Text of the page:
Plans for Labor Day weekend?

We are 10 days away from fall camp and less than 40 days away from the scheduled start of Boise State’s football season.I know what I have planned September 5, and it doesn’t involve being at Albertsons Stadium. I could still cancel, and I hope I have to. But I don’t think it’ll happen. The news that 14 Miami Marlins tested positive for the coronavirus following their weekend series in Philadelphia says a lot. If that can happen to a Major League Baseball team, well, it doesn’t bode well for football, where there’s contact on every play. It only takes one infected player, and boom—definition of community spread. Is Georgia Southern going to travel across the country to risk that on the blue turf (much less Florida State)? Do the Broncos want to go across the country to Marshall? Expecting the big shoe to drop…soon.


Some seismic decisions will probably be made in the next week regarding college football. Steve Virgen of the Albuquerque Journal reported last week that New Mexico got out ahead of it, for better or for worse. New Lobos head coach Danny Gonzales is giving players the option to play this season or sit out as COVID-19 concerns mount. Even though it’s entirely plausible that players would be skittish about the game of football amidst the coronavirus pandemic, it seems a bit premature to plant that seed (no Lobo has elected to sit out yet). Let’s see if there’s even a season first. Gonzales did say that players who opt out won’t lose their scholarships. New Mexico Gov. Michelle Lujan Grisham sent a letter to the leadership of UNM and New Mexico State last week strongly urging both to suspend contact sports this fall.


The Frontier Conference Council of Presidents wasn’t ready for a football season verdict after a meeting Monday, but it will convene again later this week “to make decisions as to the conference moving forward both academically and athletically,” reports John Wustrow of the Idaho Press. Frontier football-only members College of Idaho, Eastern Oregon and Southern Oregon have already pushed their football seasons to the spring.

If those three schools remain on that island, perhaps there would be scheduling opportunities with the NCAA Division III Northwest Conference, which has also delayed football until the spring. That league includes Pacific Lutheran, Puget Sound, Whitman, Whitworth, Linfield, Lewis & Clark, George Fox, Pacific and Willamette. The NCAA Division II Great Northwest Athletic Conference, which includes Western Oregon, Central Washington, Simon Fraser and Azusa Pacific as football-playing members, has pushed football to the spring as well.


Allow me, if you will, to hit one more of the “Names To Watch” at (if there’s a season). One of columnist Nick Eatman’s names is Darian Thompson. The former Boise State standout’s NFL career got a second wind when he joined the Cowboys in 2018. And last season, he even started four games. “Against the Bears, Thompson recorded his first sack of the season, to go along with nine tackles and another quarterback hit,” notes Eatman. “The Cowboys lost the game, but Thompson proved he could make the most of his starting opportunity.” Eatman expects him to be on Dallas’ Opening Day roster. “Thompson showed at times last season why he was once a third-round pick,” he writes. “He’s got good athleticism. Thompson should be at least the third safety who can play in nickel and dime packages.”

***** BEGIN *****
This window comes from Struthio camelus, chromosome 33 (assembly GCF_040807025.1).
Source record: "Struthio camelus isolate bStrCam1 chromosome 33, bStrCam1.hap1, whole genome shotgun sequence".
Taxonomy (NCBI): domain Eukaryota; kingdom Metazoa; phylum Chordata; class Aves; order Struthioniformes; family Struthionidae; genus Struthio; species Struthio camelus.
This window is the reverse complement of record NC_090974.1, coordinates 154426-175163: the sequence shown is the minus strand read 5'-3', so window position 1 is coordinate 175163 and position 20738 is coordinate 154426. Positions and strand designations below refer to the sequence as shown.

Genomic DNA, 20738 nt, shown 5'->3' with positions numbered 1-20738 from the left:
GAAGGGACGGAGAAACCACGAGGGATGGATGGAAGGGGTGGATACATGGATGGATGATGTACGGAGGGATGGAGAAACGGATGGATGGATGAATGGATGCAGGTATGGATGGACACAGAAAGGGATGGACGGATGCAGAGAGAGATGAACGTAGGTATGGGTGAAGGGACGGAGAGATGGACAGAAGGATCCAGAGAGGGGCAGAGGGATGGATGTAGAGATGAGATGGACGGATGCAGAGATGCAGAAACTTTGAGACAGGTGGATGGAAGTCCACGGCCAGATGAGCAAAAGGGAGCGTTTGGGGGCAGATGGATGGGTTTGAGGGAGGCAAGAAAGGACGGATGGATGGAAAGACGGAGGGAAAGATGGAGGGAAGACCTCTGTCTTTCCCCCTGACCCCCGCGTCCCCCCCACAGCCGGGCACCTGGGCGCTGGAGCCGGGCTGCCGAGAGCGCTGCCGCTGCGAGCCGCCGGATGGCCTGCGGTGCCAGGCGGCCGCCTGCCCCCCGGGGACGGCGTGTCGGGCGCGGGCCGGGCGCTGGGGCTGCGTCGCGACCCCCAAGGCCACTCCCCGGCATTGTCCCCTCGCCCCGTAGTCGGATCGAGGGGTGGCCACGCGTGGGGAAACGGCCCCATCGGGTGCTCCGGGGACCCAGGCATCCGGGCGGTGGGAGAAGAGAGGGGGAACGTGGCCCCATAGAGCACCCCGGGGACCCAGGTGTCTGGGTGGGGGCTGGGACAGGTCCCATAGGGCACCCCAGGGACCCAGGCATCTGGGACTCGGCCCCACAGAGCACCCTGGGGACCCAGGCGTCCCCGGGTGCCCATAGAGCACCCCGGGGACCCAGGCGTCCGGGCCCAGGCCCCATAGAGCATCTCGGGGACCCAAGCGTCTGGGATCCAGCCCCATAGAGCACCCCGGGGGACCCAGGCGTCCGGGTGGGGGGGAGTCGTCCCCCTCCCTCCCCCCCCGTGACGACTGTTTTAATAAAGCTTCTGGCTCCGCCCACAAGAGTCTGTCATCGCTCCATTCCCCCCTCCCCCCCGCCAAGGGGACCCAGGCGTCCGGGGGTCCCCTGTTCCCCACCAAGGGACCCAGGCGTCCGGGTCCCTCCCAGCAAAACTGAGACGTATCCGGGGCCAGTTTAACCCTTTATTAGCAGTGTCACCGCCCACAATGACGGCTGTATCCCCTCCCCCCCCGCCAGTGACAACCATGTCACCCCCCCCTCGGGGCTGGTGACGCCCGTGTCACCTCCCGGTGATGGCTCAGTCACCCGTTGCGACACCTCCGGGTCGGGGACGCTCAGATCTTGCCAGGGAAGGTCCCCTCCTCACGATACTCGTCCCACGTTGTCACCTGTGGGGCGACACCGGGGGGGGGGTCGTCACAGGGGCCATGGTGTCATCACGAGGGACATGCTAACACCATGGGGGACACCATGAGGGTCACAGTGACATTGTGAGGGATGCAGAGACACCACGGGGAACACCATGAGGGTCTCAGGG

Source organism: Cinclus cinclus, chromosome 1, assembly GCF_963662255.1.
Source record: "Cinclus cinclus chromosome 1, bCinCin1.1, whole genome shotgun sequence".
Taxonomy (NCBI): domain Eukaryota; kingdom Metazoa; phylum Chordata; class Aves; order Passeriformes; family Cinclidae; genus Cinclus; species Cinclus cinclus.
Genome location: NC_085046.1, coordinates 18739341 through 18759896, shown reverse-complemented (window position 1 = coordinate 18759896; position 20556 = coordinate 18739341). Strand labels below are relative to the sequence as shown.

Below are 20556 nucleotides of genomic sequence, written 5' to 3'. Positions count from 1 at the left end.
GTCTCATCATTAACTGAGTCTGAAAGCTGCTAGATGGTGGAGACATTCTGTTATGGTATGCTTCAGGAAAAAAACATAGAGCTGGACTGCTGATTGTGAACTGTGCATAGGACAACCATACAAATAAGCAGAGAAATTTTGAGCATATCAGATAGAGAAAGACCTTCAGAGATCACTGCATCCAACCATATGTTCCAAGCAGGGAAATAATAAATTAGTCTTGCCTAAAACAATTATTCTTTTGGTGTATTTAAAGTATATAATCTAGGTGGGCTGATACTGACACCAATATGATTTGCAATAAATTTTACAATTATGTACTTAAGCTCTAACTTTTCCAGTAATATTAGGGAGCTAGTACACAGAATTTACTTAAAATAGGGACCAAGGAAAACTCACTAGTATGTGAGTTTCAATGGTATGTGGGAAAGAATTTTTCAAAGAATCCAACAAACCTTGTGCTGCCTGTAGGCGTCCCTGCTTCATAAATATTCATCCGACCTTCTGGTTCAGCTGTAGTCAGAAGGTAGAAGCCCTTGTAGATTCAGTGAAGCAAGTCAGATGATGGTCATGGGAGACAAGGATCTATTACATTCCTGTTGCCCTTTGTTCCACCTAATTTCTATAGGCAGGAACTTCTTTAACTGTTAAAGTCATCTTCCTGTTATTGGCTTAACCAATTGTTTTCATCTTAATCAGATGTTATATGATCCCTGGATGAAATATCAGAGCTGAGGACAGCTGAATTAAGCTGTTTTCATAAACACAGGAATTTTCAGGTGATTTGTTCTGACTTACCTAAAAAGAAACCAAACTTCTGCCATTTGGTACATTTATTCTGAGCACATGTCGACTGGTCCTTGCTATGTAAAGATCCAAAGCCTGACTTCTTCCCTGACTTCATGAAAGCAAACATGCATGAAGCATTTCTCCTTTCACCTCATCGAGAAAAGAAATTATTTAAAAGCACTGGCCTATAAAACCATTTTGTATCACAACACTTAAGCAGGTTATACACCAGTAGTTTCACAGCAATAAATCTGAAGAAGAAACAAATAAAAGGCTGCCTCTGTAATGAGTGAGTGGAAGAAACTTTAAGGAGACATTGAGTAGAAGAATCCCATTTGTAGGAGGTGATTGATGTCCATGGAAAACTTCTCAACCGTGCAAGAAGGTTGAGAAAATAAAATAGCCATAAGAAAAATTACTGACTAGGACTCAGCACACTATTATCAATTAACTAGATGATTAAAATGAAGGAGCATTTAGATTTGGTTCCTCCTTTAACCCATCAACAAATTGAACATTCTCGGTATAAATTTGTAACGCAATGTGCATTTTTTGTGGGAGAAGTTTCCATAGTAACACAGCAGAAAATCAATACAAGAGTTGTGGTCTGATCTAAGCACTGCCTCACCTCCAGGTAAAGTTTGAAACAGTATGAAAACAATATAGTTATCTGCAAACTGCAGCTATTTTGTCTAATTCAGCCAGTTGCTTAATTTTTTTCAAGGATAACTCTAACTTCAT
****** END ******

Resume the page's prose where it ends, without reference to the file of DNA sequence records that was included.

Former Bishop Kelly baseball and football star Josh Osich has begun his new job with the Boston Red Sox. Monday night, Osich’s job description changed, as he made his first career start in this, his sixth big league season. He went two innings and gave up two hits and two earned runs. One of the hits was a two-run homer by the Mets’ Michael Conforto, and Osich took the loss in a 7-4 defeat. The 31-year-old lefthander was picked up by Boston off waivers from the Chicago White Sox last fall. Osich was 4-0 with a 4.66 ERA in 57 appearances with the White Sox last season after a couple of difficult years with San Francisco. He was a sensation as a Giants rookie in 2015, going 2-0 with a 2.20 ERA fresh off a solid college career at Oregon State.


The stunning announcement last week of a Mike Tyson-Roy Jones Jr. exhibition bout on September 12 allows us to go back in time locally. Jones Jr. fought in what was then Qwest Arena in July of 2006, and it was a line of demarcation in the Boise boxing scene. It was the city’s biggest boxing card ever, but it drew a disappointing 2,000 fans to see a past-his-prime Jones Jr. win his comeback bout, a 12-round unanimous decision against Prince Badi Ajamu. It also marked the end of Kenny Keene’s career. The “Emmett Eliminator”, at the age of 38, lost to “King” Arthur Williams on a 10th-round TKO. Keene, arguably Idaho’s most popular boxer ever, finished with a record of 51-4. Boxing has been all but absent in Boise since.

This Day In Sports…brought to you by BBSI BOISE…we’re payroll, we’re risk, we’re HR, we’re business!

July 28, 1984: The Summer Olympics open in Los Angeles—without the Soviet Union and 14 other Soviet bloc nations. Those countries boycotted the Summer Games, partly in reprisal for the U.S. boycott of the 1980 Summer Olympics in Moscow. But the organizers of the L.A. Games, including C.E.O. Peter Ueberroth, were able to turn a rare and surprising profit of $200 million. Stars of those Olympics included sprinter Carl Lewis, who won four gold medals, and women’s gymnastics all-around gold medalist Mary Lou Retton.

(Tom Scott hosts the Scott Slant segment during the football season on KTVB’s Sunday Sports Extra and anchors five sports segments each weekday on 93.1 FM KTIK. He also served as color commentator on KTVB’s telecasts of Boise State football for 14 seasons.)

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